When Amartya Sen recounts his intellectual biography, he likes to emphasize different strands of his thought rather than present a unified narrative. “It has been clear from my childhood that I have a lot of curiosity,” he explains, “and unfortunately, or fortunately, it has not been limited to one subject.” This momentary indecision, this uncertainty about considering his diverse interests as good or bad luck, represents the glory and the paradox of his career. Here is a Nobel laureate in economics receiving the United States’ top prize in the humanities. Does this latest honor represent a unique chapter in his life or just another aspect of a piercing mind let loose on the world?
Sen was born to an academic family in India. His early education and career were impressive; he was named professor and department head of economics at Jadavpur University in Calcutta when he was not even twenty-three, before he completed his doctorate. He is now the Thomas W. Lamont University Professor and a professor of economics and philosophy at Harvard University. He has written or edited more than thirty stand-alone volumes, challenging the foundations of every subject he engages. He is always concerned with making lives better, whether it is by advocating for the “100 million missing women” in the world or finding a more honest metric to measure equity and welfare. Yet, he admits, “I’ve taken very little risk in my life,” and speaks with awe about activists who have taken “enormous risks.”
Sen’s early work focused on economics, but the social sciences and the humanities are not discontinuous for him. “I don’t really find the division between the subjects contrary to human understanding,” he says, “but if someone were to say to me, you’re an economist and you can’t study philosophy, that would be contrary to how the human mind works.” In the past three decades, he has written on violence, peace, development, equality, and cultural identity—a true marriage of economics and the humanities.
Sen’s philosophical work is deeply inspired by his disagreement with the late Harvard professor, John Rawls, another National Humanities Medal winner, a central figure in late twentieth-century political philosophy, and a dear friend to whom Sen dedicated his latest book, The Idea of Justice. This critique, more than any other, can be said to unify Sen’s work on justice. He has argued that equality should not be measured the way economists want, by comparing a person or group’s satisfaction or pleasure. Nor should it be evaluated based on the primary goods Rawls recommends. Sen argued that equality should be measured by attending to a person’s capabilities, whether someone can read, lift water from a well, or function intellectually.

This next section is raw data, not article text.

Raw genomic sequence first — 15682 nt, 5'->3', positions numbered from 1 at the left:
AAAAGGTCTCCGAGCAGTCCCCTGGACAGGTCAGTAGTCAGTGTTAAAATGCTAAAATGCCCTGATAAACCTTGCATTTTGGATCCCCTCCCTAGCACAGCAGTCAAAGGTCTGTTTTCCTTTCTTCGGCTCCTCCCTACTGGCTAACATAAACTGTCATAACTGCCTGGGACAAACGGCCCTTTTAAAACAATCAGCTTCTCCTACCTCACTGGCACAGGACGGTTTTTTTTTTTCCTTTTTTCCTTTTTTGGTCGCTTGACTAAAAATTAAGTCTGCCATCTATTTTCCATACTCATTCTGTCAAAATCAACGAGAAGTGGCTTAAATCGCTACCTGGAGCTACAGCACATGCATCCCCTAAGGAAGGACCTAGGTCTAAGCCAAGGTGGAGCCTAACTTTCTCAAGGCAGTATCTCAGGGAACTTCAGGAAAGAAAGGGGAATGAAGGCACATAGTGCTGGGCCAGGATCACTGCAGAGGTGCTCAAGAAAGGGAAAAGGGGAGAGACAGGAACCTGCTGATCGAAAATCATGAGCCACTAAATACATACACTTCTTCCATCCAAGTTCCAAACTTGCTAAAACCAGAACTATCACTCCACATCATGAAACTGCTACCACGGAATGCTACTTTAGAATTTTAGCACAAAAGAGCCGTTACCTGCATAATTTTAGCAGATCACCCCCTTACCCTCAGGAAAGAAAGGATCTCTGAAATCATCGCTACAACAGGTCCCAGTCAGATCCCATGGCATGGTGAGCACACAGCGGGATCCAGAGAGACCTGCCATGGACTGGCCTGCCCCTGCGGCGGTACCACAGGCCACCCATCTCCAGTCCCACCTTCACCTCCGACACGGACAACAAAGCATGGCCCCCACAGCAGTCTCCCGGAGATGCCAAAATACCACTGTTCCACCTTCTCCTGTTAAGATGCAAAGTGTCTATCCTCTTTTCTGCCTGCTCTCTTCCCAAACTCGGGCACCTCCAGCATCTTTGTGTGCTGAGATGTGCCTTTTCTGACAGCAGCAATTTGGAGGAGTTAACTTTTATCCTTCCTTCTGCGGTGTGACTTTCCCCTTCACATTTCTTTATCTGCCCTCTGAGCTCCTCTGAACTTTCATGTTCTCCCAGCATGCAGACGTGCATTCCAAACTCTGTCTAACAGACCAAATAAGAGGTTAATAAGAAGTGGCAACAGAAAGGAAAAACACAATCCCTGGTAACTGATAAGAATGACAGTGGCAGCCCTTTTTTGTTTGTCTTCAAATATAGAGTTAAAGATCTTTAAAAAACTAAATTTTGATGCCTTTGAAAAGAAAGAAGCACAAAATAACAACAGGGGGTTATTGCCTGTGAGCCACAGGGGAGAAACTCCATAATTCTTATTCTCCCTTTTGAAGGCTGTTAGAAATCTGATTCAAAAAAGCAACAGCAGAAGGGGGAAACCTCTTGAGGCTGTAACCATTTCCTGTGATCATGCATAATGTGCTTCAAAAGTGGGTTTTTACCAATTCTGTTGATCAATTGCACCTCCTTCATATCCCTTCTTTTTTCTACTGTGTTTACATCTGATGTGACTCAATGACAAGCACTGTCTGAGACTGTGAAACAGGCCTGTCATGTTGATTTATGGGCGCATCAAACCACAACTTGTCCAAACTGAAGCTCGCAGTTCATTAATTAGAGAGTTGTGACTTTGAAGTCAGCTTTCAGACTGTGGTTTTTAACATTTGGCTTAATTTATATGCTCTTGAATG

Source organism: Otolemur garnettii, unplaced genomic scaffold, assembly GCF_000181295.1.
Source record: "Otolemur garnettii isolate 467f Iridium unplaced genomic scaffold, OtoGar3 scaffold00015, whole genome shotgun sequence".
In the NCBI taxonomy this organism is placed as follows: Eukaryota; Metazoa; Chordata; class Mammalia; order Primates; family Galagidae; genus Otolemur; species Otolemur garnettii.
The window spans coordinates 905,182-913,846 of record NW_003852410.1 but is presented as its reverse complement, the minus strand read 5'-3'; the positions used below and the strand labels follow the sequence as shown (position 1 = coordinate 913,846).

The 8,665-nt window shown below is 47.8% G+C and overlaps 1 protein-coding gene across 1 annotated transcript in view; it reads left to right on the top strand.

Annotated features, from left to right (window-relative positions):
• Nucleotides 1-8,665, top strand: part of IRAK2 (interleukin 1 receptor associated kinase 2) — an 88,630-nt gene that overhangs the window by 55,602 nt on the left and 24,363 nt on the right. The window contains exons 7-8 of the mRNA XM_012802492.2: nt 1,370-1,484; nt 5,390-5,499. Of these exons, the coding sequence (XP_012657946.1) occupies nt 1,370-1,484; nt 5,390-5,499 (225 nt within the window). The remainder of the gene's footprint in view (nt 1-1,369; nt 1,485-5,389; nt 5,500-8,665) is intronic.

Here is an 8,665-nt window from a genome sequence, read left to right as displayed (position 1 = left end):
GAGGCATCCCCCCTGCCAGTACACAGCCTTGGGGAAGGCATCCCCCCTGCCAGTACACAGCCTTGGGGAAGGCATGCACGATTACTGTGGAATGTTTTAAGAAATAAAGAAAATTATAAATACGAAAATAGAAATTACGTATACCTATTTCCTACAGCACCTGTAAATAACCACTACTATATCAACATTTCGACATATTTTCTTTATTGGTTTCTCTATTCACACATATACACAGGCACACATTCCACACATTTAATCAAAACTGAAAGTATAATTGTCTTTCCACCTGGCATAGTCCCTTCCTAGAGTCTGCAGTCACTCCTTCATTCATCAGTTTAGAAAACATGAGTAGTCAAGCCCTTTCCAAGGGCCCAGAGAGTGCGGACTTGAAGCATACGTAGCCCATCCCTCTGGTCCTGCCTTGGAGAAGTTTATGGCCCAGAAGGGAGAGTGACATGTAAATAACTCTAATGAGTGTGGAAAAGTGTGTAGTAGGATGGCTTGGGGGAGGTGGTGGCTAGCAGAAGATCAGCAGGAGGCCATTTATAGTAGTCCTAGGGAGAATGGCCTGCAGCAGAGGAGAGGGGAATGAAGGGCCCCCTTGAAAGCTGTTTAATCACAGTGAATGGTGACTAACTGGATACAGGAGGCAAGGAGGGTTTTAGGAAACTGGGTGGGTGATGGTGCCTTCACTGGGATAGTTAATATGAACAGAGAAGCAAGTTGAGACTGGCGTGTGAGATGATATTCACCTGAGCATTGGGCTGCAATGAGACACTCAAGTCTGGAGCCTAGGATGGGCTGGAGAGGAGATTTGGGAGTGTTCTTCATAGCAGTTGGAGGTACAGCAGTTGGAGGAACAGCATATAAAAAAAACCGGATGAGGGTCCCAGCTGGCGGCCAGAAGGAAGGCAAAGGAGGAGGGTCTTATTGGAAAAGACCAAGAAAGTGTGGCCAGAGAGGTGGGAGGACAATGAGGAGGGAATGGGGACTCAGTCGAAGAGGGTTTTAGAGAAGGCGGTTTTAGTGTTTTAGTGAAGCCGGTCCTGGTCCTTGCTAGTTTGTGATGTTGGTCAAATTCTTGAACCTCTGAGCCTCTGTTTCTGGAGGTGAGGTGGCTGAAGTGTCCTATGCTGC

The “capabilities approach” has been tremendously influential, but Sen distances himself from it, claiming that capabilities can never reveal equity. Instead, he advocates comparing gradations of injustice, rejecting the search for a single ideal that began with Plato and his contemporaries. Despite this, Sen’s core emphasis on human rationality is both capability-based and anchored in his earlier social-choice theory.
Social-choice theory investigates how individuals make collective decisions while remaining true to their desires; it is traditionally a mathematical endeavor. But in Sen’s hands, it becomes much wider. Rationality, the term economists define as the ability to choose the best means to achieve a goal, becomes less quantitative and more focused on critical thinking, or, as he writes, on “subjecting one’s choices—of actions as well as of objectives, values and priorities—to reasoned scrutiny.” This, too, is representative of Sen’s connected understanding of the disciplines. “There is no tension between the mathematical nature of rationality and the one described. There is only a conflict with a very narrow view of the human mind.”
This “narrow view” is the claim that all human activity is motivated by self-interest; a position held by many economists and often falsely ascribed to Adam Smith, a philosopher whom Sen repeatedly returns to. Deemphasizing Smith’s The Wealth of Nations, Sen particularly enjoys calling attention to Smith’s neglected book on ethics, The Theory of Moral Sentiments, and building on its argument that adopting an impartial perspective can make people attend to voices the world over. “I didn’t study philosophy to do economics better,” he reveals. “I was doing it because I was interested in philosophical problems.” This desire is most revealing. Through Sen’s discrete interests, we see how connected human knowledge really is.
By Jack Russell Weinstein
Jack Russell Weinstein is a professor of philosophy at the University of North Dakota, the director of the Institute for Philosophy in Public Life, and host of public radio's Why? Philosophical Discussions About Everyday Life.